Will There Be an “All-For-All” Prisoner Swap?
They are among the 113 political prisoners still held by the Kremlin in the territory of Russia and occupied Crimea
One of them is Valentyn Vyhovskyi. Five years ago he went to the Crimea to visit an aircraft salon. He was arrested and sentenced to 11 years in prison on espionage charges.
Blogger Nariman Memediminov was jailed for his public activity. As were the activists of Crimean Tatar organization Hizb ut-Tahrir. The international Islamic movement was declared extremist and banned in Russia.
They are among the 113 political prisoners still held by the Kremlin in the territory of Russia and the Russian-occupied Crimean peninsula.
“There are 89 Crimean Tatars, 52 of them are held in Crimea, the rest are in Russia. The list was put together by our office with the assistance of the Ukrainian embassy in Russia. We continue negotiations so that all of our citizens can return home,” Ukrainian Parliament Commissioner for Human Rights Liudmyla Denisova said.
There are even more prisoners – both civilian and Ukrainian military – in the east of Ukraine in the territories under hybrid Russian occupation. The negotiators from the trilateral contact group in Minsk are working on their return. The list of known POWs includes tank driver Bohdan Pantiushenko. Servicemen Serhiy Hlondar and Oleksandr Korenkov have eaach been in captivity for five years.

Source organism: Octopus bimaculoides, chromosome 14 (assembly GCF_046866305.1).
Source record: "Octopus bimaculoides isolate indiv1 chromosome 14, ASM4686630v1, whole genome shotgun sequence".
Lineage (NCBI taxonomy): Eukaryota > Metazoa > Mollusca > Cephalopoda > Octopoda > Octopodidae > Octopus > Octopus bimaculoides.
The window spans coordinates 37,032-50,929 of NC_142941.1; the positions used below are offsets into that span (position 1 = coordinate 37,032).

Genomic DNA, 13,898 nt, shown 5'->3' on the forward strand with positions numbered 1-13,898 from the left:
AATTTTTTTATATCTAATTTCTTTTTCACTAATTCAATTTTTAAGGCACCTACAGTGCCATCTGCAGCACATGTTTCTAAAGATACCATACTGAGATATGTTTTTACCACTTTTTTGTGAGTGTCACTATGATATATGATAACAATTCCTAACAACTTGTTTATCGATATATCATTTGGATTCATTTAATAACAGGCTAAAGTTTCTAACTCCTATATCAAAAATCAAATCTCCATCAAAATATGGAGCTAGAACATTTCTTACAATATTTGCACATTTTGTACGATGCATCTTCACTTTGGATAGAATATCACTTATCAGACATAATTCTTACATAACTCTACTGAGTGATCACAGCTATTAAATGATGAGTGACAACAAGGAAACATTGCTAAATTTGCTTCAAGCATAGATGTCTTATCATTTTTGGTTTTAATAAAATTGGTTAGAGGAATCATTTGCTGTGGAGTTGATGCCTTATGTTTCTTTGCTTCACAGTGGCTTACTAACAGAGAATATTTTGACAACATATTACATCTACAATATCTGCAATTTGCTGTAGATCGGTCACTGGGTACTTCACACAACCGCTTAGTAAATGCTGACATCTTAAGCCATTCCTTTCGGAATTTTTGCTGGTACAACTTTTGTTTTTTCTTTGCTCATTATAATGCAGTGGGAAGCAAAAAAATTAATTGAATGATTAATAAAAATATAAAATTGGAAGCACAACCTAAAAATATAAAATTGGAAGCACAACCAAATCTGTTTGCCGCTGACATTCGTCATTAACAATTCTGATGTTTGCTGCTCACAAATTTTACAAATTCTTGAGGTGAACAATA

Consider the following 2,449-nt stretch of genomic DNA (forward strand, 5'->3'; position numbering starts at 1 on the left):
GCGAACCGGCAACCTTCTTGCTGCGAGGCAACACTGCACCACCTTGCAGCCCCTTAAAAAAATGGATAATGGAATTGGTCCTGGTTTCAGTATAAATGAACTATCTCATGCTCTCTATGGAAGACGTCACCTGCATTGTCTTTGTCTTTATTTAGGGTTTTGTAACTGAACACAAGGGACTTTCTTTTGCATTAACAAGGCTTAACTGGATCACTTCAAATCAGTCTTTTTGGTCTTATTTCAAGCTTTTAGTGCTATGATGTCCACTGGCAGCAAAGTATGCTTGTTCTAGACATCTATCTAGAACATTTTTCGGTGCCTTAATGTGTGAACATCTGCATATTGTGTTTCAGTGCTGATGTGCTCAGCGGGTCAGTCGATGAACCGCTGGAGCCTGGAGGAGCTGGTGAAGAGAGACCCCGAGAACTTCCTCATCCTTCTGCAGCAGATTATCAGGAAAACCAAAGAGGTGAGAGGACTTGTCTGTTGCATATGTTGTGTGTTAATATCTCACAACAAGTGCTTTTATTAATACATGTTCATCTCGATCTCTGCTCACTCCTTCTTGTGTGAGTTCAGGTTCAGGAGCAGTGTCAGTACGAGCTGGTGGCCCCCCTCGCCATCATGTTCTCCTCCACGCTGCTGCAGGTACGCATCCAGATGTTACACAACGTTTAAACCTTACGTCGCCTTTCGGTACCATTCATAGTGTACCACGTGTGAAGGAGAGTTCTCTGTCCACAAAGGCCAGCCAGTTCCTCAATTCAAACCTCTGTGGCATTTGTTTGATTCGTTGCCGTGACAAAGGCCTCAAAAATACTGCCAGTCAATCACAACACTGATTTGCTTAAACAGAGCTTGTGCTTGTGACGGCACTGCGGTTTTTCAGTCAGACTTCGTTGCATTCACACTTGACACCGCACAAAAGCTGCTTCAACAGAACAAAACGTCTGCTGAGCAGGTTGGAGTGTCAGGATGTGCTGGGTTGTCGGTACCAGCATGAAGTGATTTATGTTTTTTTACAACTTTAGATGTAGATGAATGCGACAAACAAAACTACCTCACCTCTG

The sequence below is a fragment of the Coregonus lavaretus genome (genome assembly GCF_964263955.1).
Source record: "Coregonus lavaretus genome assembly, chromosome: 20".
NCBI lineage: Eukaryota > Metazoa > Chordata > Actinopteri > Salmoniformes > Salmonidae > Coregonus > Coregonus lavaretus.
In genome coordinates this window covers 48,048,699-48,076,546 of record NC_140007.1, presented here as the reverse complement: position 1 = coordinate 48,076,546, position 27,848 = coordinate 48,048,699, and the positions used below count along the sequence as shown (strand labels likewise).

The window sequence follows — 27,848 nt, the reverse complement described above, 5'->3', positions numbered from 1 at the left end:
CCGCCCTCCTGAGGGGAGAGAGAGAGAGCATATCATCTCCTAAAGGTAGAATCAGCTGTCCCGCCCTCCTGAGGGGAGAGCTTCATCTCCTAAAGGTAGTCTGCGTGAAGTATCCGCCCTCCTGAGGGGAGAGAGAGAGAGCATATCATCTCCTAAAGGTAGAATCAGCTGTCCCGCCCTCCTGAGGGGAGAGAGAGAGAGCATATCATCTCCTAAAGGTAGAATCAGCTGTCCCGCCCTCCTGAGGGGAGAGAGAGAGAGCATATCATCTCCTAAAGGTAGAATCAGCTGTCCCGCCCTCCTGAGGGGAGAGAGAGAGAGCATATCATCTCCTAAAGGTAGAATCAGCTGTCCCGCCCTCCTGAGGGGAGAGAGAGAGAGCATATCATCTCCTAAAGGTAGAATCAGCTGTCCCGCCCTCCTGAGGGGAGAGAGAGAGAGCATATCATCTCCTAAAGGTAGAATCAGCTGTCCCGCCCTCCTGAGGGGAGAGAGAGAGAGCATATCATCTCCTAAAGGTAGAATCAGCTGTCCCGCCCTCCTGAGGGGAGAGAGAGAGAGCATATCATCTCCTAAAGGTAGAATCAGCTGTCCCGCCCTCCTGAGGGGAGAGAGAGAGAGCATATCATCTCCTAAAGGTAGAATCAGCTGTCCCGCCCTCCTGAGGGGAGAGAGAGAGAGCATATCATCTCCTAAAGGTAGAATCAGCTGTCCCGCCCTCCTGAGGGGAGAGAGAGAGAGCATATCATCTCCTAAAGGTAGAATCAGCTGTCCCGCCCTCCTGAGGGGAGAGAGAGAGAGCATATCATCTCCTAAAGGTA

“We work with the numbers cited by the Security Service. That’s 223 prisoners. And recently they mentioned 227. But I know that this is just the tip of the iceberg. There is simply no way to keep track of everyone who is being kidnapped and held in the gray zone in Donbas,” Human Rights Activist Oleksandra Matviychuk said.
The prisoners can be returned through diplomatic negotiations between Ukraine and Russia. However, Moscow can use prisoners as a bargaining chip to put pressure on Kyiv in negotiations over the future of the Donbas.
“We follow the international negotiations, but at some point, we need the help of thousands of people. Therefore, I urge you to become volunteers, join public protests. Our principle is, ‘I can’t change anything alone, but without me, nothing can change,'” Matviychuk said.
The recent exchange of prisoners may mean progress on the diplomatic level. It, however, doesn’t mean that Russian authorities will not continue jailing Ukrainians under trumped-up charges, even with the sole purpose of being exchanged later, says lawyer Nikolai Polozov. He said that the Kremlin agreed to release the Ukrainians because of international pressure, particularly – the economic sanctions.
“The Russian authorities are under a certain pressure from the sanctions, and, of course, it is in the Kremlin’s interest that at least some of the sanctions are lifted. There is a certain pressure from the West, from Germany, France, the United States, both in Ukraine, and Russia for the Donbas issue to be resolved,” he said.
Negotiations are underway to facilitate further prisoner exchange, which may take place later this year.